One in 50 children between the ages of five and 11 have a peanut allergy. The CDC reports that peanut allergies have risen by 50 percent between 1997 and 2011, accounting for over three million cases in the United States. Dr. Vincent Tubiolo, an allergist at the Allergy, Asthma and Immunology Care Center of Santa Barbara, points out that early exposure to peanuts can actually prevent peanut allergies from developing.
The rise in peanut allergies has greatly affected the Santa Barbara Unified School District, which has eliminated peanut products from the menu all together since cross-contamination yields enough peanut protein to cause a potentially deadly case of anaphylaxis if not treated immediately with a shot of epinephrine.
What is the key to prevention? According to the UCSF news center, the same memory cells that allow the body to recognize its own material are involved with resolving allergies. A major component of prevention involves convincing the body that the peanut protein is not a foreign threat to its health.
When an allergen is introduced to the body it enters the antigen-presenting cell (APC), which activates Th0 cells. Some of these Th0 cells turn into Th2 cells, which have the capability to stimulate B-cells to produce a large amount of immunoglobulin E (IgE) antibodies.
According to the Penn State Hershey Medical Center, IgE is an antibody that is involved with this system, but it’s a specific class of antibody that usually doesn’t react to the foods we eat. However, it is possible to produce a specialized form of IgE susceptible to food; this is what happens in people with peanut allergies.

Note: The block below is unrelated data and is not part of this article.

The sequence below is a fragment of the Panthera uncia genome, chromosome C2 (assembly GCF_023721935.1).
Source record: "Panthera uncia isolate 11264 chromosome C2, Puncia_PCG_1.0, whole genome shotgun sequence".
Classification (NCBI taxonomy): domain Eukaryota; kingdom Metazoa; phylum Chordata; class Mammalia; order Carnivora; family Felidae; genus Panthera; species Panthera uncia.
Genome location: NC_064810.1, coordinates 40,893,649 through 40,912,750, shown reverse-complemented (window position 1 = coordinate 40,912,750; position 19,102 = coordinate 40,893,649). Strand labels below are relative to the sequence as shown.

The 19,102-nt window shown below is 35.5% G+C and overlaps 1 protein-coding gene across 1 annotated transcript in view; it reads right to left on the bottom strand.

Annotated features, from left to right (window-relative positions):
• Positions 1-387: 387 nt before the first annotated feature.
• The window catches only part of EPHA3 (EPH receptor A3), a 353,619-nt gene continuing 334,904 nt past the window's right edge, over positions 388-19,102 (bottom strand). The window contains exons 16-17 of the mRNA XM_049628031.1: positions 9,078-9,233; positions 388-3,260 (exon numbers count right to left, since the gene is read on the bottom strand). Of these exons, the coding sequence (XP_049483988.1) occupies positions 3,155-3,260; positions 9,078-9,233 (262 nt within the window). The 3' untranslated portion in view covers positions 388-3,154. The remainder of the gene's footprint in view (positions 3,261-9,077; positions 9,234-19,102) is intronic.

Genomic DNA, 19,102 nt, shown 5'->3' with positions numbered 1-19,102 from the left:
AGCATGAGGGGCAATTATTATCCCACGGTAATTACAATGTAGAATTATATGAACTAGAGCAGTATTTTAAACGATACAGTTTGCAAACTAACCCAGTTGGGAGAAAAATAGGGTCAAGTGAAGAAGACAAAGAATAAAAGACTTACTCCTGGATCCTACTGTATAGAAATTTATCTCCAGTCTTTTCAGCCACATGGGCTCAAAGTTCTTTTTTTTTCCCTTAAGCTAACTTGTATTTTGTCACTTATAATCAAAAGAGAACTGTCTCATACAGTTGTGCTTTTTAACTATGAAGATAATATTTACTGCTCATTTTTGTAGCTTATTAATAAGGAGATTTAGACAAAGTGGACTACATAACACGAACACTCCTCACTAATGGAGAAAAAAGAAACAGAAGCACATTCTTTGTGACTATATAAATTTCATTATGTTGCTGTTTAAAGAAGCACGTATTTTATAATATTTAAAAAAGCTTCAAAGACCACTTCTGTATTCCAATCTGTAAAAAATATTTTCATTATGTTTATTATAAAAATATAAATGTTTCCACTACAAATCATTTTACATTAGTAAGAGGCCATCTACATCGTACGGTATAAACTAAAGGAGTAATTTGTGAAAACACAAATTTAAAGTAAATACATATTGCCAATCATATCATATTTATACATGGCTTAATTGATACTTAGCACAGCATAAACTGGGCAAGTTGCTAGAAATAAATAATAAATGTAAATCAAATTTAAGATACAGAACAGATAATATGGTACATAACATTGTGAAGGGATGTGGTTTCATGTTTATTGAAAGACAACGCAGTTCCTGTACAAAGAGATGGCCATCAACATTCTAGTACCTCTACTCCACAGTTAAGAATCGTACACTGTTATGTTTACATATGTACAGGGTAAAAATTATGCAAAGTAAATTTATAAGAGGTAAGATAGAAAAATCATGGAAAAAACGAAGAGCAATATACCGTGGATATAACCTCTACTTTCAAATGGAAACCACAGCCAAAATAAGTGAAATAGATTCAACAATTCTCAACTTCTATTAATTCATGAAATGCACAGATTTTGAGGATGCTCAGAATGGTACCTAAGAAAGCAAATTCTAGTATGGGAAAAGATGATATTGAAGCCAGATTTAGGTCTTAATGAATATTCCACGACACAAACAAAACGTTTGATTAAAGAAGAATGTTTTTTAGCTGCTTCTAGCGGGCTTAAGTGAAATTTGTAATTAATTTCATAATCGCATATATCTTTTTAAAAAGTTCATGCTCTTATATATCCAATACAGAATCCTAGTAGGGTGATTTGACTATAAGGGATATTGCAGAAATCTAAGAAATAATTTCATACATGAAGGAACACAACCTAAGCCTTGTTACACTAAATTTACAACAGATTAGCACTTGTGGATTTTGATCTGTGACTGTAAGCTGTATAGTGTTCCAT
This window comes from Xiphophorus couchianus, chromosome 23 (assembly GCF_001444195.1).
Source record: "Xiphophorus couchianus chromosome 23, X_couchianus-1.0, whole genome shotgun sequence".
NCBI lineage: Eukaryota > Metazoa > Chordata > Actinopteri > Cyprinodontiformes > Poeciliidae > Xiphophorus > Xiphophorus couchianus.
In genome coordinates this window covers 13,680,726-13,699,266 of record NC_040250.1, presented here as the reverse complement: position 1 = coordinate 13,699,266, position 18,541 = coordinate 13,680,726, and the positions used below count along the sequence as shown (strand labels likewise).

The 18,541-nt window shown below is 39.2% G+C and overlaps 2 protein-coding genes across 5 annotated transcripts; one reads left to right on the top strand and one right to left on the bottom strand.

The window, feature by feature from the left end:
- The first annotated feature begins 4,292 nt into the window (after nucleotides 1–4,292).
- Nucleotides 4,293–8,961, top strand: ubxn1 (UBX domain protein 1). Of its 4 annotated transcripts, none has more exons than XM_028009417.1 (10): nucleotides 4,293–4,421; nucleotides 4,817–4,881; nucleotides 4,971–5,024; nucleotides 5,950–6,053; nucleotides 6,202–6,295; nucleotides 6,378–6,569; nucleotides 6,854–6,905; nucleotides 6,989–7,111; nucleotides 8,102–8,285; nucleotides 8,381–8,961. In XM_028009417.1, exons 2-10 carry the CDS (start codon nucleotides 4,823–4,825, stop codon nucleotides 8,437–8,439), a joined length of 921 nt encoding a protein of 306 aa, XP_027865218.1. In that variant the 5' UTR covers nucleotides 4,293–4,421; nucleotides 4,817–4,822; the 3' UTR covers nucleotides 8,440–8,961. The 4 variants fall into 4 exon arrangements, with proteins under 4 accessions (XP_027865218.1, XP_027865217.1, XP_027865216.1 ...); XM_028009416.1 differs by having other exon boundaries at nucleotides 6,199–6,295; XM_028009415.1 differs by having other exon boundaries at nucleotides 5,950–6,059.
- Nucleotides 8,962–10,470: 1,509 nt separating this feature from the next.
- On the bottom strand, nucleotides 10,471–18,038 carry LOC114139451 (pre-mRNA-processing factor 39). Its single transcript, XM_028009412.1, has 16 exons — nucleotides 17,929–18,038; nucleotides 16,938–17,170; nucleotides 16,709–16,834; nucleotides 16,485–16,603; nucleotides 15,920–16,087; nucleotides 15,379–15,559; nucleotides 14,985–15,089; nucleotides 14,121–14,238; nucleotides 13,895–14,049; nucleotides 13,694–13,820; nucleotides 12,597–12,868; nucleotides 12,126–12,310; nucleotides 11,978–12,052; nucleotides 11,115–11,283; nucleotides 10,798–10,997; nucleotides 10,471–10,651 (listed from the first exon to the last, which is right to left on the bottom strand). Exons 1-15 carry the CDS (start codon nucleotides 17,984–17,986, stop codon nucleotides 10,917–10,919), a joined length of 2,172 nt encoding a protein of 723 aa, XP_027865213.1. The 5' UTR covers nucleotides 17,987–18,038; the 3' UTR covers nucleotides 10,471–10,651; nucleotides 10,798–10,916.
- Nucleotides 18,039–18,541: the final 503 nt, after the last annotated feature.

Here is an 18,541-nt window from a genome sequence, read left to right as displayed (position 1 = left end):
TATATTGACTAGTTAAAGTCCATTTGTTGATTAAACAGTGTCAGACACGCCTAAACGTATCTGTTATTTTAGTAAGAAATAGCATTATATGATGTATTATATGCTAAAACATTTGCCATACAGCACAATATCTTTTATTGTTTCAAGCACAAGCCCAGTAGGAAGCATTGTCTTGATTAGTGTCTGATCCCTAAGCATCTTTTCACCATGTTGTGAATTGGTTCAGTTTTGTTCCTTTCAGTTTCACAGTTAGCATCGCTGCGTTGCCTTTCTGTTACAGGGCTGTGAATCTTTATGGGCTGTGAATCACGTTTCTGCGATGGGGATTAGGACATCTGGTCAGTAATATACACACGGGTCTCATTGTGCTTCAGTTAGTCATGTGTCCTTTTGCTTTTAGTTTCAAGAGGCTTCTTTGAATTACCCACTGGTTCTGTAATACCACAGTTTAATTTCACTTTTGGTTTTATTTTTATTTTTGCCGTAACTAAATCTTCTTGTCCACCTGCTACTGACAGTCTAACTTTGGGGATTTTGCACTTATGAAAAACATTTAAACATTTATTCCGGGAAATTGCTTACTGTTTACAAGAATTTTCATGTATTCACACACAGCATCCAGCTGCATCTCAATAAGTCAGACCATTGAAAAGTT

These antibodies attach themselves to mast cells. The next time this allergen is introduced, it will come into contact with the antibody-mast cell combination, causing the mast cell to release histamines that lead to symptoms of allergy, like redness, itching, swelling, etc.
These reactions are abnormal, and desensitization therapy is designed to treat these reactions by injecting a ‘vaccine’ of sorts into the patient; the vaccine is based on the allergen that yields the reaction.
When the vaccine-allergen enters the APC, the APC activates T-cells, and produces regulatory T-cells (T-reg cells). These T-reg cells can suppress Th2 cells while simultaneously stimulating the production of Th1 cells. T-reg cells also stimulate B-cells to produce IgG4 antibodies, which prevent allergies by blocking the allergens from making contact with the IgE antibodies on the mast cells. With time, the number of Th2 cells decreases while the number of Th1 cells increases. This causes the allergy to slowly fade away.
This research is all very new; desensitization was not previously accepted as a treatment for food allergies. Tubiolo warns that while desensitization is not a cure for a peanut allergy, consuming small amounts of peanuts (under medical supervision, of course) before the allergy forms is a good preventative method.